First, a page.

The reputation of informers was further tarnished in November last year when a New Taipei City man surnamed Liu (劉) was convicted of doctoring 40 videos of scooter drivers spitting on the street for the reward of NT$288 per report.
Still, some stand up for the informers, as did many after the New Taipei City man posted the video he shot online.
“If [the driver] is so afraid of being reported, he should stop breaking the law!”
BURDEN ON POLICE
Regardless of public opinion, the industriousness of “professional” informers has greatly increased the workload for the police. But despite requiring informers to provide their name in a bid to curb the practice, the number of cases has not diminished since the policy was implemented in January last year. According to Taipei Police Department data, about one out of every three traffic violations in Taipei last year was reported by citizens, with Daan and Zhongshan precincts handling over 400 cases per day.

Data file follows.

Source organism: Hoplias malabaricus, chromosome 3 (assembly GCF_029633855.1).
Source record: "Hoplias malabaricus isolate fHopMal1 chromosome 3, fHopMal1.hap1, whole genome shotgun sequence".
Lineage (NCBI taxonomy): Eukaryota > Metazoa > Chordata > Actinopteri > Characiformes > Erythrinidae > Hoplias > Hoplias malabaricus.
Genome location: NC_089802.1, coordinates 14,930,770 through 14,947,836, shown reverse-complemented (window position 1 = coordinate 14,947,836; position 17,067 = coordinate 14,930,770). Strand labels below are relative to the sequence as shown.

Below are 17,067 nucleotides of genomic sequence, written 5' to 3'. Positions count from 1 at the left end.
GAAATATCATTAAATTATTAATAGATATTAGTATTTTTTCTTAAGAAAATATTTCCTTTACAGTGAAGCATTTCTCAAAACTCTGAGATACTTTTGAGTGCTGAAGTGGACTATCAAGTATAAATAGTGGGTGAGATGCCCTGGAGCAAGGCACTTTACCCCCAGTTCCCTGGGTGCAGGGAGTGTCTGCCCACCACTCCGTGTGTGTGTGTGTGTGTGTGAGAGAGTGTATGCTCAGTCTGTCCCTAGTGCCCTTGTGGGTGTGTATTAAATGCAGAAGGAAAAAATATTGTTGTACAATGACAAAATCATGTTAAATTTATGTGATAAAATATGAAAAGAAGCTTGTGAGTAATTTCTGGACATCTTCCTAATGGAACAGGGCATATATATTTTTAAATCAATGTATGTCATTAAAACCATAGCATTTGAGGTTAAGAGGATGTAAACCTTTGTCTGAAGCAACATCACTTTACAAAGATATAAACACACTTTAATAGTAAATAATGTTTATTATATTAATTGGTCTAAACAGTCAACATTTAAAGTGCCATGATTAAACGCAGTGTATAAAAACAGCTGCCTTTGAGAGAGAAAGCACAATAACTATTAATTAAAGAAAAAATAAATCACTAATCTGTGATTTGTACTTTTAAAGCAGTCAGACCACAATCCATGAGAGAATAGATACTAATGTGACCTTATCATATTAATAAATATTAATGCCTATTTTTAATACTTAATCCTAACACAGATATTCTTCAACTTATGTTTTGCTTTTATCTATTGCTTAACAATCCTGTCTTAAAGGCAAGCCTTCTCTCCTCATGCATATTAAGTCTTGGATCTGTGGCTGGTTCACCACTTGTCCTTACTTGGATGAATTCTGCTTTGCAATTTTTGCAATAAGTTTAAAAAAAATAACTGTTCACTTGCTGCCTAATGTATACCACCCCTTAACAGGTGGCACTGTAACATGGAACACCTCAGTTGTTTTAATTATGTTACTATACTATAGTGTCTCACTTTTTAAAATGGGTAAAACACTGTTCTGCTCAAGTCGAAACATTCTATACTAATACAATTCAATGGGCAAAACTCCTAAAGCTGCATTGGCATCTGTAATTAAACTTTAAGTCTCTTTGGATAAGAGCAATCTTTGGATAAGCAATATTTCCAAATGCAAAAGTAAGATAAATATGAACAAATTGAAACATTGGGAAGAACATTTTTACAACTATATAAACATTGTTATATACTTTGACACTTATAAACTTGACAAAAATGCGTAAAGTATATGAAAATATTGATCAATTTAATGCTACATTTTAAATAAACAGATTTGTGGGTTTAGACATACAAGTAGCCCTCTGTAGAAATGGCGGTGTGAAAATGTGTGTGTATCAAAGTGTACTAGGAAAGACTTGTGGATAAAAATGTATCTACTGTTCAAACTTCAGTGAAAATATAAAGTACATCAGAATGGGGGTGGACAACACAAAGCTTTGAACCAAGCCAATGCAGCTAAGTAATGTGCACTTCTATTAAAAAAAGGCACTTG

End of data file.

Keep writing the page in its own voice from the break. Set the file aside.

Earlier this month, the Taipei Police Department’s traffic division told the Liberty Times that each report is a lot of work because the police have to carefully inspect each image — some of which are of poor quality or taken from an odd angle — to confirm the violation.
Both the police and politicians have been calling for a cap on the number of reported violations. Democratic Progressive Party Legislator Yeh Yi-jin (葉宜津), who supports the policy, says the police are in a bind because if they don’t handle all the violations, the public will suspect them of burying the case.
“The goal of the reporting system is not to increase the number of tickets, but to ensure traffic safety. The police cannot hide in the bushes and take pictures of violators to boost their ticket count, but the professional informers can,” she told the Liberty Times in October last year.
The operator of the Facebook group Stand Up, Professional Informers (檢舉達人讚出來) says if the government wants to review the reporting system, they should also review their laws and enforcement.
“We should do it together, and make Taiwan a better place,” he writes, half-sarcastically. “We can’t have the players and the referees on the same side.”